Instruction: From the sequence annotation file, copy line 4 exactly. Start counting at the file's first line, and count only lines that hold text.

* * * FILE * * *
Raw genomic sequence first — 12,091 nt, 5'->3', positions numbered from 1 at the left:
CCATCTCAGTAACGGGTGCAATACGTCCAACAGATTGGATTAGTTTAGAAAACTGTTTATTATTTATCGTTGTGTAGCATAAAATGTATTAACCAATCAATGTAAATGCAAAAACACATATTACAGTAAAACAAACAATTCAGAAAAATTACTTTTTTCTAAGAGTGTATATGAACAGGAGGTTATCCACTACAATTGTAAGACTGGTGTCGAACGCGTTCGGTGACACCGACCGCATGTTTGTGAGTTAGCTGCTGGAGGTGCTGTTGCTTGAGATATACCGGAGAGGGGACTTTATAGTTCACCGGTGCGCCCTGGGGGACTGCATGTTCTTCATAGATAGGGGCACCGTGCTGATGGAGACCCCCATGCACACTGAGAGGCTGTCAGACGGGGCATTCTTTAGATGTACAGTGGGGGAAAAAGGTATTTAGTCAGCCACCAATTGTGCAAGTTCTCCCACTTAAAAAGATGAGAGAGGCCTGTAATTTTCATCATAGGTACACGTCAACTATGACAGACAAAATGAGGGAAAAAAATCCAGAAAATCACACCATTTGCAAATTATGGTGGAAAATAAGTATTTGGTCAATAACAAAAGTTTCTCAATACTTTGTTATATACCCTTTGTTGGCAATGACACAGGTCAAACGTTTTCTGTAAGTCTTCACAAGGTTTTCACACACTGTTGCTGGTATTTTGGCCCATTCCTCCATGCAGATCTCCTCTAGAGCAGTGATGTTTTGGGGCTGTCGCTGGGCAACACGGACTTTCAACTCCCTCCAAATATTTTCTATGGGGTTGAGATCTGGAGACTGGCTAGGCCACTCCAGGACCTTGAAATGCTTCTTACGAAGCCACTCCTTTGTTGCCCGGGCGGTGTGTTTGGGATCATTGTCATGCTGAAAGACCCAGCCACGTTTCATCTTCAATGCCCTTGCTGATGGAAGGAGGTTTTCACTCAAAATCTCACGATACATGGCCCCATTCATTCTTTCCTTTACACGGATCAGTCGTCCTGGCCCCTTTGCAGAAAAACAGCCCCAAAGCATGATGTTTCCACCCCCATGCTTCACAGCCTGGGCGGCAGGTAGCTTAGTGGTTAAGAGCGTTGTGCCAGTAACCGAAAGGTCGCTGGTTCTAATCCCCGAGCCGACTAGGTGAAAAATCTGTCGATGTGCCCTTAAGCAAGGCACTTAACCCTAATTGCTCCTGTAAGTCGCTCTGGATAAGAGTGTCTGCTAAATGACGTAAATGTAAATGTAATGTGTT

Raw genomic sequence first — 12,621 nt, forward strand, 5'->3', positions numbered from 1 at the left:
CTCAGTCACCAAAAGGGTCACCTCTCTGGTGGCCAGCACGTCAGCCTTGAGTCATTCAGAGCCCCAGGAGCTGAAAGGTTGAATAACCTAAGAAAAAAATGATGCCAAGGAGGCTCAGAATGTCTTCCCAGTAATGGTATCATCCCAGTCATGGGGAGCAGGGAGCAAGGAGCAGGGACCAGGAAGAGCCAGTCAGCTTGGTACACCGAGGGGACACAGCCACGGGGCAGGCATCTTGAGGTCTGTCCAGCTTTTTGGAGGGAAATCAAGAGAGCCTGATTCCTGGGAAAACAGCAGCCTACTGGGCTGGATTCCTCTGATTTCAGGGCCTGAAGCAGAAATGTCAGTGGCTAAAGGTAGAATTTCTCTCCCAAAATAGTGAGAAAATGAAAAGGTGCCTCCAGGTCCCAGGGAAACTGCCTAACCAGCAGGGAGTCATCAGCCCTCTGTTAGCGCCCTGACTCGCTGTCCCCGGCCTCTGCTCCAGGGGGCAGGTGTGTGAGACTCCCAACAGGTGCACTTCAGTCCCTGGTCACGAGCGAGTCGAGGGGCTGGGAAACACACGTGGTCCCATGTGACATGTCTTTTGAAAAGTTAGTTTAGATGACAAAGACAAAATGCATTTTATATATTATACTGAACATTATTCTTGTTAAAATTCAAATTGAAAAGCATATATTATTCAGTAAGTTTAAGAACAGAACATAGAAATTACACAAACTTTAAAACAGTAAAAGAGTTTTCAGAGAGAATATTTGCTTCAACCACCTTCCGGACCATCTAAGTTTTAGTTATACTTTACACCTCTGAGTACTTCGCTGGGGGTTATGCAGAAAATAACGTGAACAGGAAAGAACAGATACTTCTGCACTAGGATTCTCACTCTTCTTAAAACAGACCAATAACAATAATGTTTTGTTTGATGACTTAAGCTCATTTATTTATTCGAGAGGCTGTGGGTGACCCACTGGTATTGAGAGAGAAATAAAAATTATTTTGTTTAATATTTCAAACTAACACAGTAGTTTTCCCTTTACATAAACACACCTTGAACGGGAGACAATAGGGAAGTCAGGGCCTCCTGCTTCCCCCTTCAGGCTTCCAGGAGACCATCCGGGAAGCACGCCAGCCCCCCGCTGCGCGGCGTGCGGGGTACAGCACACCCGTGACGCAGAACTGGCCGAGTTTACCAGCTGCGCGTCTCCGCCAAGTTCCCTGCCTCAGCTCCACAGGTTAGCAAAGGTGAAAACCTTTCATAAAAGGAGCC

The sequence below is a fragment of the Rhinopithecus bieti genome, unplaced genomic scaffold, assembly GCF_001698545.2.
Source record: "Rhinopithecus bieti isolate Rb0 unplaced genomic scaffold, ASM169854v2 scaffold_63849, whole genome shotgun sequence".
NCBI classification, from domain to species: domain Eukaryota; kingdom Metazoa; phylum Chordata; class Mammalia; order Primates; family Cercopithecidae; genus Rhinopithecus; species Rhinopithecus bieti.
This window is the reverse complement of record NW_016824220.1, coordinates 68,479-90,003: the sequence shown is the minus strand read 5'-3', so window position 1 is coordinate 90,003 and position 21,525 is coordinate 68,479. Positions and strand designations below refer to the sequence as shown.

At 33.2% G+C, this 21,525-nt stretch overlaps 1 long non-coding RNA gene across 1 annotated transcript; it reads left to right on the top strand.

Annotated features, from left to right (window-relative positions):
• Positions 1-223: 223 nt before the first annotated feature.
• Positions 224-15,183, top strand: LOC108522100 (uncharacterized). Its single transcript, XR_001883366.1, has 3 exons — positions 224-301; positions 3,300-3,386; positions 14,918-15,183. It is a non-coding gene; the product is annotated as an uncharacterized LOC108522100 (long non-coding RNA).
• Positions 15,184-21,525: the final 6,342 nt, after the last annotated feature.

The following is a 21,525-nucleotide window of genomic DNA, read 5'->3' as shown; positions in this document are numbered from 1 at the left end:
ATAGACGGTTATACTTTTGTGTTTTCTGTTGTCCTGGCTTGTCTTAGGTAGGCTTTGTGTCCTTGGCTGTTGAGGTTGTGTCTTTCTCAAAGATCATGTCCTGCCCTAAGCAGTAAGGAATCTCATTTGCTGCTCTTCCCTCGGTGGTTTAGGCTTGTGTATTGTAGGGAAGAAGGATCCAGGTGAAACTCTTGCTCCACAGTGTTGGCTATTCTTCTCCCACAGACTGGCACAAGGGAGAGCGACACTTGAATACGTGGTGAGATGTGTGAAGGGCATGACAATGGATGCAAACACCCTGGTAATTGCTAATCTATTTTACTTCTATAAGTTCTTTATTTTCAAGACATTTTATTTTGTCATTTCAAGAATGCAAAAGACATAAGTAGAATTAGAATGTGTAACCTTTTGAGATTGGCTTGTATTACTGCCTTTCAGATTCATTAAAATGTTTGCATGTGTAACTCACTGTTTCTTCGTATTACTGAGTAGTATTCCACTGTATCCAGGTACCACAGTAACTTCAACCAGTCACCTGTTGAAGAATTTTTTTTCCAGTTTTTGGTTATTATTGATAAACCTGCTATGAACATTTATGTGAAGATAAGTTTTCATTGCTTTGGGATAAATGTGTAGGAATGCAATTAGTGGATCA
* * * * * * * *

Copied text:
CTCAGTCACCAAAAGGGTCACCTCTCTGGTGGCCAGCACGTCAGCCTTGAGTCATTCAGAGCCCCAGGAGCTGAAAGGTTGAATAACCTAAGAAAAAAATGATGCCAAGGAGGCTCAGAATGTCTTCCCAGTAATGGTATCATCCCAGTCATGGGGAGCAGGGAGCAAGGAGCAGGGACCAGGAAGAGCCAGTCAGCTTGGTACACCGAGGGGACACAGCCACGGGGCAGGCATCTTGAGGTCTGTCCAGCTTTTTGGAGGGAAATCAAGAGAGCCTGATTCCTGGGAAAACAGCAGCCTACTGGGCTGGATTCCTCTGATTTCAGGGCCTGAAGCAGAAATGTCAGTGGCTAAAGGTAGAATTTCTCTCCCAAAATAGTGAGAAAATGAAAAGGTGCCTCCAGGTCCCAGGGAAACTGCCTAACCAGCAGGGAGTCATCAGCCCTCTGTTAGCGCCCTGACTCGCTGTCCCCGGCCTCTGCTCCAGGGGGCAGGTGTGTGAGACTCCCAACAGGTGCACTTCAGTCCCTGGTCACGAGCGAGTCGAGGGGCTGGGAAACACACGTGGTCCCATGTGACATGTCTTTTGAAAAGTTAGTTTAGATGACAAAGACAAAATGCATTTTATATATTATACTGAACATTATTCTTGTTAAAATTCAAATTGAAAAGCATATATTATTCAGTAAGTTTAAGAACAGAACATAGAAATTACACAAACTTTAAAACAGTAAAAGAGTTTTCAGAGAGAATATTTGCTTCAACCACCTTCCGGACCATCTAAGTTTTAGTTATACTTTACACCTCTGAGTACTTCGCTGGGGGTTATGCAGAAAATAACGTGAACAGGAAAGAACAGATACTTCTGCACTAGGATTCTCACTCTTCTTAAAACAGACCAATAACAATAATGTTTTGTTTGATGACTTAAGCTCATTTATTTATTCGAGAGGCTGTGGGTGACCCACTGGTATTGAGAGAGAAATAAAAATTATTTTGTTTAATATTTCAAACTAACACAGTAGTTTTCCCTTTACATAAACACACCTTGAACGGGAGACAATAGGGAAGTCAGGGCCTCCTGCTTCCCCCTTCAGGCTTCCAGGAGACCATCCGGGAAGCACGCCAGCCCCCCGCTGCGCGGCGTGCGGGGTACAGCACACCCGTGACGCAGAACTGGCCGAGTTTACCAGCTGCGCGTCTCCGCCAAGTTCCCTGCCTCAGCTCCACAGGTTAGCAAAGGTGAAAACCTTTCATAAAAGGAGCC